In a move that surprised markets, the Swiss National Bank (SNB) left the policy rates unchanged at 1.75% in September. The central bank noted that past “significant tightening of monetary policy” is helping to limit inflation, suggesting it is more confident that financing conditions are tight enough to maintain price stability (see Chart 1). However, the central bank did not rule out higher interest rates in the future if needed.
Is the SNB done with rate hikes?
Investment Insights • MFN
3 min read
Is the SNB done with rate hikes?
The SNB surprised markets and left rates unchanged in September. In this Macro Flash Note, Senior Economist GianLuigi Mandruzzato looks at the outlook for the Swiss economy to evaluate if SNB policy rates have peaked.
Chart 1. Swiss policy rates and inflation (YoY)
The SNB’s bias reflects its new conditional forecasts that anticipate inflation rising above 2% in 2024 before stabilising at 1.9% from 2025, just within the SNB’s 0-2% target range. The temporary inflation rebound reflects announced increases in energy prices and rent indexation to mortgage rates. And it is also true that still high - albeit falling - inflation in the eurozone could spill over to Switzerland. Hence, tight monetary policy is necessary to lower domestic demand and encourage the Swiss franc to strengthen.
The question is then at what level the SNB is likely to set interest rates in December and beyond. Futures contracts anticipate that Swiss short-term rates will stay at the current level for a long time (see Chart 2). The decisions of the central bank will depend on future data, but there are reasons to believe that, barring new shocks, Swiss policy rates have peaked in this cycle and that there will be room to reduce interest rates earlier than markets anticipate.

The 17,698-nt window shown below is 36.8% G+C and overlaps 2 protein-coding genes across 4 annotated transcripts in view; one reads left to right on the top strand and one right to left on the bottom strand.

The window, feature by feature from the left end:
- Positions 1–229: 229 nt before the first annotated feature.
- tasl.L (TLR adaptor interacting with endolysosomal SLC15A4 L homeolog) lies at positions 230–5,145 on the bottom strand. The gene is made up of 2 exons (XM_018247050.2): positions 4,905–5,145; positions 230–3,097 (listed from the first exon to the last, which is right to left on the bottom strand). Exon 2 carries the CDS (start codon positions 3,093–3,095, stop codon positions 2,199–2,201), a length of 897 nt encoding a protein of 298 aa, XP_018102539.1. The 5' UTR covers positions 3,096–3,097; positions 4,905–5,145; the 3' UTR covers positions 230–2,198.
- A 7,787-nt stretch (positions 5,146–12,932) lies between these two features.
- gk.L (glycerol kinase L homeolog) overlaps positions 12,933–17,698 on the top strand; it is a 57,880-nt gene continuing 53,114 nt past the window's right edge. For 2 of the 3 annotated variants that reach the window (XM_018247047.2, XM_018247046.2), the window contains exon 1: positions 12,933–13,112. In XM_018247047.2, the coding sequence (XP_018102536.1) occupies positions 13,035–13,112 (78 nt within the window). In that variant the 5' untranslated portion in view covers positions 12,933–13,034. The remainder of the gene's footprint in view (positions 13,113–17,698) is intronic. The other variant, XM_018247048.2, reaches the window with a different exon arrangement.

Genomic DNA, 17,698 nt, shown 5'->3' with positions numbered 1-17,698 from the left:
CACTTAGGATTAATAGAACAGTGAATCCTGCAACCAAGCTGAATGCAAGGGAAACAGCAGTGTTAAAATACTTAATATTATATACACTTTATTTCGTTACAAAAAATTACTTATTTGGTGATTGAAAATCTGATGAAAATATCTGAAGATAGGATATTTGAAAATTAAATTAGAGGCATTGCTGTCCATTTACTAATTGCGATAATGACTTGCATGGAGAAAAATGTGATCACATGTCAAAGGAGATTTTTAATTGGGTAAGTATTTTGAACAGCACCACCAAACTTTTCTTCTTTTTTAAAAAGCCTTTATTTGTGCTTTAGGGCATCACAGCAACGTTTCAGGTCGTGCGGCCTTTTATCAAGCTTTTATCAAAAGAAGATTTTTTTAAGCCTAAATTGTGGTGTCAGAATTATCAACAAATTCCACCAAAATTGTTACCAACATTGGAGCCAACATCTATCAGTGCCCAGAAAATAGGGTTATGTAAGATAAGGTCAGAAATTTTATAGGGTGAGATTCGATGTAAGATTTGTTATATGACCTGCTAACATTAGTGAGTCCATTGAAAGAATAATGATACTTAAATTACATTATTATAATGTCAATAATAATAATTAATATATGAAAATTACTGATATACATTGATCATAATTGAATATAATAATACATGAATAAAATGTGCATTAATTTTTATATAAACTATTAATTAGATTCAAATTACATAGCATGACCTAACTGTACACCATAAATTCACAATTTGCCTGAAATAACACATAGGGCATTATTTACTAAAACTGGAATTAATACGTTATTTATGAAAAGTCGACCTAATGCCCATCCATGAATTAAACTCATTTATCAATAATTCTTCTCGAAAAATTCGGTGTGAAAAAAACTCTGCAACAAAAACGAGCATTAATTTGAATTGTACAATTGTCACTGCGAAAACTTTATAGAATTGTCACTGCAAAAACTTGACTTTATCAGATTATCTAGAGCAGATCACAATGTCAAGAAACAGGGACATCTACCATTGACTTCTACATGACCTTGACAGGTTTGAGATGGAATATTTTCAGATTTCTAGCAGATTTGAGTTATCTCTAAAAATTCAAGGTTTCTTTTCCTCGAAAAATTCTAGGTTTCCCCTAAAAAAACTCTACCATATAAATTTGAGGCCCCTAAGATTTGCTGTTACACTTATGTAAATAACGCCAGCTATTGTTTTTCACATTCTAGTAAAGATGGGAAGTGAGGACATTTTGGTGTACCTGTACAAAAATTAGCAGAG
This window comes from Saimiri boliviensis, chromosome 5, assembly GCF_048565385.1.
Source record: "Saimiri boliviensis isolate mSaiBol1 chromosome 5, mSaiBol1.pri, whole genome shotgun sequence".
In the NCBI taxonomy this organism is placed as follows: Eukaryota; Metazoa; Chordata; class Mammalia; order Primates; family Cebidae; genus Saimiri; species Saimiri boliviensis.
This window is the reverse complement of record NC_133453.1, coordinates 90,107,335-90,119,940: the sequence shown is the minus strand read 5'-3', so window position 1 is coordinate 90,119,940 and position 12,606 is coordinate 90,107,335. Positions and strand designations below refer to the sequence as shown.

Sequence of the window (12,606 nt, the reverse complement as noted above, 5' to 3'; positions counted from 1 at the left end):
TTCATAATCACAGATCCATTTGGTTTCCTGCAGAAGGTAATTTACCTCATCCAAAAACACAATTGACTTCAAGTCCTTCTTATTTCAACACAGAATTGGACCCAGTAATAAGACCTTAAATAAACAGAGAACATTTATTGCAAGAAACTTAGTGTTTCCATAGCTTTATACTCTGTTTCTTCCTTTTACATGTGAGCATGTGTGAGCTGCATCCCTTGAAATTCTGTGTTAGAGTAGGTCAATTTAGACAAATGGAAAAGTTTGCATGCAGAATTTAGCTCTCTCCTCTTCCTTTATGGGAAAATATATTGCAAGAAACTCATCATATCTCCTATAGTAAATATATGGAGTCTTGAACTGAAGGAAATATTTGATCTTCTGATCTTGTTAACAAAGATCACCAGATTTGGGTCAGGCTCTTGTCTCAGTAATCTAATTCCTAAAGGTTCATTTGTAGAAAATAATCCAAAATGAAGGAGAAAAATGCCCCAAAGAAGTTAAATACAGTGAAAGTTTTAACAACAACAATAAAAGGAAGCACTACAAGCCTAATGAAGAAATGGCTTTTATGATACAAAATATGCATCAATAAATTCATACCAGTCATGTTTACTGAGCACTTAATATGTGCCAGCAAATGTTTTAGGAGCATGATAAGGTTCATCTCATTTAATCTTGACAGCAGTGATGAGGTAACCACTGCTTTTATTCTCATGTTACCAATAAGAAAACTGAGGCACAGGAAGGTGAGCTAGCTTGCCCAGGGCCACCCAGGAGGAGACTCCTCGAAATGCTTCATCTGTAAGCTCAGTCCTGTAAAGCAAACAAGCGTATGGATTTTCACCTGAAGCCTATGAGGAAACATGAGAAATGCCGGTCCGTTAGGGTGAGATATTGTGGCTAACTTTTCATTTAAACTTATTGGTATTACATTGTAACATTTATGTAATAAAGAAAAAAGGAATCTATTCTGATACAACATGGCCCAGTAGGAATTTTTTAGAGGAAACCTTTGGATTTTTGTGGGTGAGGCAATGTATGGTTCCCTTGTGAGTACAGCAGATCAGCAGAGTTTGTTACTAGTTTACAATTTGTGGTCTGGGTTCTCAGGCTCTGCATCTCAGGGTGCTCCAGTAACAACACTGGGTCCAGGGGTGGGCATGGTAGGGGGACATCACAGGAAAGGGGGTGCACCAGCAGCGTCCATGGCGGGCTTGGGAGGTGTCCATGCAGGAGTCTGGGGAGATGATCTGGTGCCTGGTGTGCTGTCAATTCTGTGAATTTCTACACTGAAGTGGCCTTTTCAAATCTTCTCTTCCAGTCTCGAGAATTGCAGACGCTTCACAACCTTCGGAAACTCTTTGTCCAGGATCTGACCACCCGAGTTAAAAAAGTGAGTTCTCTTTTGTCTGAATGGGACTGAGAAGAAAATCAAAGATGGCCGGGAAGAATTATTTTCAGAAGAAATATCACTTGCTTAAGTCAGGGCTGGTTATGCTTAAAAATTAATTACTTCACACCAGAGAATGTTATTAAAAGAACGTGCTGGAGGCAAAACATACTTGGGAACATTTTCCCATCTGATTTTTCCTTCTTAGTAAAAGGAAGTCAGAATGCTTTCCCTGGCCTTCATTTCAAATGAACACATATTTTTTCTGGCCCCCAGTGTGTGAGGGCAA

Chart 2. Swiss 3-month interbank rate and expectations implied in futures contracts
This scenario is supported by the recent trend in prices most sensitive to the SNB’s policy, as evidenced by services prices having risen since February at an annualised pace of less than 1% while core goods prices have fallen (see Chart 3).
Chart 3. Swiss services and core goods inflation (6-month annualised)
Furthermore, the Swiss economy has lost momentum. Annual GDP growth in Q2 was 0.6%, below the potential rate of around 1.5%. Business and household confidence fell over the summer, and it is possible that GDP will experience a quarter of negative growth in the second half of 2023. Absent a recovery of the global business cycle, Swiss growth will remain anaemic also in 2024 (see chart 4). In stark difference to previous meetings, the SNB’s official statement made several references to the weakening of the economy and the prevalence of downside risks to growth.
Chart 4. Business confidence and GDP growth
A rebalancing of demand and supply is needed to achieve price stability. As monetary policy impacts the economy and inflation with long and variable lags, one would expect inflation to ease in the next several quarters reflecting the full pass-through of prior interest rate increases.
Another factor dampening Swiss inflation is the strength of the franc. In trade weighted terms, the franc is more than 5% stronger than a year ago and the SNB will continue to intervene in foreign exchange markets to complement its interest rate policy.
To conclude, the SNB’s surprise hold on interest rates probably reflects an increased concern about the strength of the economy, not least because of past monetary policy tightening. However, the SNB maintained a tightening bias and stressed its focus on supporting the Swiss franc.
Overall, the SNB’s hawkish pause seems appropriate to balance still high inflation against the downside risks to the economy. Given the moderation in underlying inflation and a strong currency, Swiss interest rates have likely peaked at 1.75%.